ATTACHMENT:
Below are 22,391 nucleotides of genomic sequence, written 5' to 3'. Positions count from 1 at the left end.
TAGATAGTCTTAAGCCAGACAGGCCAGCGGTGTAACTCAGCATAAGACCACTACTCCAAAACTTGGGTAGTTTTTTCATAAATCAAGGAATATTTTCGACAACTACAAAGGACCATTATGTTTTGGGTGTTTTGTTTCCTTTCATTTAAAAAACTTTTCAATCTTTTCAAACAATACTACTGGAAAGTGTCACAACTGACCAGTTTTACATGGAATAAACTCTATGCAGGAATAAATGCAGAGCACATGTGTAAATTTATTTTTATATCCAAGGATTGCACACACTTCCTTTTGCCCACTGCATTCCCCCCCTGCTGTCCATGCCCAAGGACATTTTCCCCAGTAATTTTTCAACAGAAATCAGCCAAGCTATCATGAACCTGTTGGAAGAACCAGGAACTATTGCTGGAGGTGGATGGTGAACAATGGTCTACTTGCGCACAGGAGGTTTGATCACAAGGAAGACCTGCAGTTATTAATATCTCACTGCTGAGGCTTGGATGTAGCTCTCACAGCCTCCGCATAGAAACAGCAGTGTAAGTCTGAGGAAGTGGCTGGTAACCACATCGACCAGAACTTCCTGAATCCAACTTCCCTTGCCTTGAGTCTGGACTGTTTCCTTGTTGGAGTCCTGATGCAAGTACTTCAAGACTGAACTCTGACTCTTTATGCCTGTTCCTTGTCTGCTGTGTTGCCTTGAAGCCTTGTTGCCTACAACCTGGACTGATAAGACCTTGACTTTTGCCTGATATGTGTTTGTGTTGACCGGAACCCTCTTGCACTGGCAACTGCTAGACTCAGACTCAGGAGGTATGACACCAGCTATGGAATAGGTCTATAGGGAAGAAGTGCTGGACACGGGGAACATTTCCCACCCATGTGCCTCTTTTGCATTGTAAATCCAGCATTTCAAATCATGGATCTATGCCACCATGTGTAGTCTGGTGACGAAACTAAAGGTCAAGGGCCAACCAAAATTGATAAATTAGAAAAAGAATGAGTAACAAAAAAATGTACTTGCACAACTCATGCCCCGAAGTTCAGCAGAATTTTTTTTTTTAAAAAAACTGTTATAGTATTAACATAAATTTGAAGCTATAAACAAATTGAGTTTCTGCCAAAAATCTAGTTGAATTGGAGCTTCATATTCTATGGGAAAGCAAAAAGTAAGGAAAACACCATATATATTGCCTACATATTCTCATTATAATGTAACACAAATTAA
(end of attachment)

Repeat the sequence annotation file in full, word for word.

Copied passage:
Below are 22,391 nucleotides of genomic sequence, written 5' to 3'. Positions count from 1 at the left end.
TAGATAGTCTTAAGCCAGACAGGCCAGCGGTGTAACTCAGCATAAGACCACTACTCCAAAACTTGGGTAGTTTTTTCATAAATCAAGGAATATTTTCGACAACTACAAAGGACCATTATGTTTTGGGTGTTTTGTTTCCTTTCATTTAAAAAACTTTTCAATCTTTTCAAACAATACTACTGGAAAGTGTCACAACTGACCAGTTTTACATGGAATAAACTCTATGCAGGAATAAATGCAGAGCACATGTGTAAATTTATTTTTATATCCAAGGATTGCACACACTTCCTTTTGCCCACTGCATTCCCCCCCTGCTGTCCATGCCCAAGGACATTTTCCCCAGTAATTTTTCAACAGAAATCAGCCAAGCTATCATGAACCTGTTGGAAGAACCAGGAACTATTGCTGGAGGTGGATGGTGAACAATGGTCTACTTGCGCACAGGAGGTTTGATCACAAGGAAGACCTGCAGTTATTAATATCTCACTGCTGAGGCTTGGATGTAGCTCTCACAGCCTCCGCATAGAAACAGCAGTGTAAGTCTGAGGAAGTGGCTGGTAACCACATCGACCAGAACTTCCTGAATCCAACTTCCCTTGCCTTGAGTCTGGACTGTTTCCTTGTTGGAGTCCTGATGCAAGTACTTCAAGACTGAACTCTGACTCTTTATGCCTGTTCCTTGTCTGCTGTGTTGCCTTGAAGCCTTGTTGCCTACAACCTGGACTGATAAGACCTTGACTTTTGCCTGATATGTGTTTGTGTTGACCGGAACCCTCTTGCACTGGCAACTGCTAGACTCAGACTCAGGAGGTATGACACCAGCTATGGAATAGGTCTATAGGGAAGAAGTGCTGGACACGGGGAACATTTCCCACCCATGTGCCTCTTTTGCATTGTAAATCCAGCATTTCAAATCATGGATCTATGCCACCATGTGTAGTCTGGTGACGAAACTAAAGGTCAAGGGCCAACCAAAATTGATAAATTAGAAAAAGAATGAGTAACAAAAAAATGTACTTGCACAACTCATGCCCCGAAGTTCAGCAGAATTTTTTTTTTTAAAAAAACTGTTATAGTATTAACATAAATTTGAAGCTATAAACAAATTGAGTTTCTGCCAAAAATCTAGTTGAATTGGAGCTTCATATTCTATGGGAAAGCAAAAAGTAAGGAAAACACCATATATATTGCCTACATATTCTCATTATAATGTAACACAAATTAA